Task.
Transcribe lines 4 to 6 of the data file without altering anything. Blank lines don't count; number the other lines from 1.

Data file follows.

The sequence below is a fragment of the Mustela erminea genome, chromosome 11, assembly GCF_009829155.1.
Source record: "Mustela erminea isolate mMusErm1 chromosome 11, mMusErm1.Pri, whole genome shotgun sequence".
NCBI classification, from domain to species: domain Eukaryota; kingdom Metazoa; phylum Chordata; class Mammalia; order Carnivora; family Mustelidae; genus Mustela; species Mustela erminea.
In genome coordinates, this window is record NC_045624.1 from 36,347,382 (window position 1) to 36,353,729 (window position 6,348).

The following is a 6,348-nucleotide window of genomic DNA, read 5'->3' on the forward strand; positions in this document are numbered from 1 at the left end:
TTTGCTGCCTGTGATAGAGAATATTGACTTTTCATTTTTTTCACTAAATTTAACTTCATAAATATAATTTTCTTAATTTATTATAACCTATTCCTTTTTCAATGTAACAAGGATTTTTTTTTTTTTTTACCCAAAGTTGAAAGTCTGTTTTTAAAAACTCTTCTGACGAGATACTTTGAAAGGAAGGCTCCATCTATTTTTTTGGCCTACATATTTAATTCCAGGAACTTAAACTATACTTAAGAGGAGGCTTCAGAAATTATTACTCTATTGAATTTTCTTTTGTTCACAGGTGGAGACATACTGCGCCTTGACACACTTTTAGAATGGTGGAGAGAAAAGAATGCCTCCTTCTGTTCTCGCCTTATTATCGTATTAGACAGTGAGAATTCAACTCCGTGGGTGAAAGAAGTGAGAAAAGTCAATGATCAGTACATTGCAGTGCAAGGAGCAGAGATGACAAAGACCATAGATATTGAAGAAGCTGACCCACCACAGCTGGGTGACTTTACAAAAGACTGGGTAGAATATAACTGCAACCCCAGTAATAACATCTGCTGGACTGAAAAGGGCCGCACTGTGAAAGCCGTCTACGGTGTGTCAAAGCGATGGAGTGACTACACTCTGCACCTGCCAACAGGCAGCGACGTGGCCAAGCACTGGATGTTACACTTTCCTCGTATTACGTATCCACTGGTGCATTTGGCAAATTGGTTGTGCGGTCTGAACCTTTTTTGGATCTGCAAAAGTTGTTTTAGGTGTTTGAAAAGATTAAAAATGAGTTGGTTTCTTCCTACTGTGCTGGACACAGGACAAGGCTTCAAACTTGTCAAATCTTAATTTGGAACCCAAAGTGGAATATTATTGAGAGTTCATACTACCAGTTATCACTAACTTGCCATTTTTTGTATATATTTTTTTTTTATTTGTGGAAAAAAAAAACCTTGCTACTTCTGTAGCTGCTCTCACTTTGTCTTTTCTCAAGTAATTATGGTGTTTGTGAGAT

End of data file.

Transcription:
In genome coordinates, this window is record NC_045624.1 from 36,347,382 (window position 1) to 36,353,729 (window position 6,348).

The following is a 6,348-nucleotide window of genomic DNA, read 5'->3' on the forward strand; positions in this document are numbered from 1 at the left end:
TTTGCTGCCTGTGATAGAGAATATTGACTTTTCATTTTTTTCACTAAATTTAACTTCATAAATATAATTTTCTTAATTTATTATAACCTATTCCTTTTTCAATGTAACAAGGATTTTTTTTTTTTTTTACCCAAAGTTGAAAGTCTGTTTTTAAAAACTCTTCTGACGAGATACTTTGAAAGGAAGGCTCCATCTATTTTTTTGGCCTACATATTTAATTCCAGGAACTTAAACTATACTTAAGAGGAGGCTTCAGAAATTATTACTCTATTGAATTTTCTTTTGTTCACAGGTGGAGACATACTGCGCCTTGACACACTTTTAGAATGGTGGAGAGAAAAGAATGCCTCCTTCTGTTCTCGCCTTATTATCGTATTAGACAGTGAGAATTCAACTCCGTGGGTGAAAGAAGTGAGAAAAGTCAATGATCAGTACATTGCAGTGCAAGGAGCAGAGATGACAAAGACCATAGATATTGAAGAAGCTGACCCACCACAGCTGGGTGACTTTACAAAAGACTGGGTAGAATATAACTGCAACCCCAGTAATAACATCTGCTGGACTGAAAAGGGCCGCACTGTGAAAGCCGTCTACGGTGTGTCAAAGCGATGGAGTGACTACACTCTGCACCTGCCAACAGGCAGCGACGTGGCCAAGCACTGGATGTTACACTTTCCTCGTATTACGTATCCACTGGTGCATTTGGCAAATTGGTTGTGCGGTCTGAACCTTTTTTGGATCTGCAAAAGTTGTTTTAGGTGTTTGAAAAGATTAAAAATGAGTTGGTTTCTTCCTACTGTGCTGGACACAGGACAAGGCTTCAAACTTGTCAAATCTTAATTTGGAACCCAAAGTGGAATATTATTGAGAGTTCATACTACCAGTTATCACTAACTTGCCATTTTTTGTATATATTTTTTTTTTATTTGTGGAAAAAAAAAACCTTGCTACTTCTGTAGCTGCTCTCACTTTGTCTTTTCTCAAGTAATTATGGTGTTTGTGAGAT